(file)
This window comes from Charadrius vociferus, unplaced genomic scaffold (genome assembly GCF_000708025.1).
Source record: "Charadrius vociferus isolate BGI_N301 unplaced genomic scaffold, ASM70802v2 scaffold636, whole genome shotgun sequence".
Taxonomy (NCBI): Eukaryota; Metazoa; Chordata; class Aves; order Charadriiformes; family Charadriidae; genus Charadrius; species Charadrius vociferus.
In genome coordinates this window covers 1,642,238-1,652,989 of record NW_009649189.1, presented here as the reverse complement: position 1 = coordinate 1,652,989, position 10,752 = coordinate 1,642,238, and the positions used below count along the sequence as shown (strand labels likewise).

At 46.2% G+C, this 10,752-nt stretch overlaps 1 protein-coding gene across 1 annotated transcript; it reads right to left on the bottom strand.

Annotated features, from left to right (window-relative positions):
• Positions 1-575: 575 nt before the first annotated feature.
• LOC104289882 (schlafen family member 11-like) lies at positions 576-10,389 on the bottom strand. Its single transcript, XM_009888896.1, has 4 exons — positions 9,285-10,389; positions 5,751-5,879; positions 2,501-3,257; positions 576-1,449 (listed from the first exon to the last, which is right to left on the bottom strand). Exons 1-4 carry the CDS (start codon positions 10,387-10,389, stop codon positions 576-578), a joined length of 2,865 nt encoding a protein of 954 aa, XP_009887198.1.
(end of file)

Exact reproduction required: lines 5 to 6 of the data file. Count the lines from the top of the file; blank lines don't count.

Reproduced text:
At 46.2% G+C, this 10,752-nt stretch overlaps 1 protein-coding gene across 1 annotated transcript; it reads right to left on the bottom strand.

Annotated features, from left to right (window-relative positions):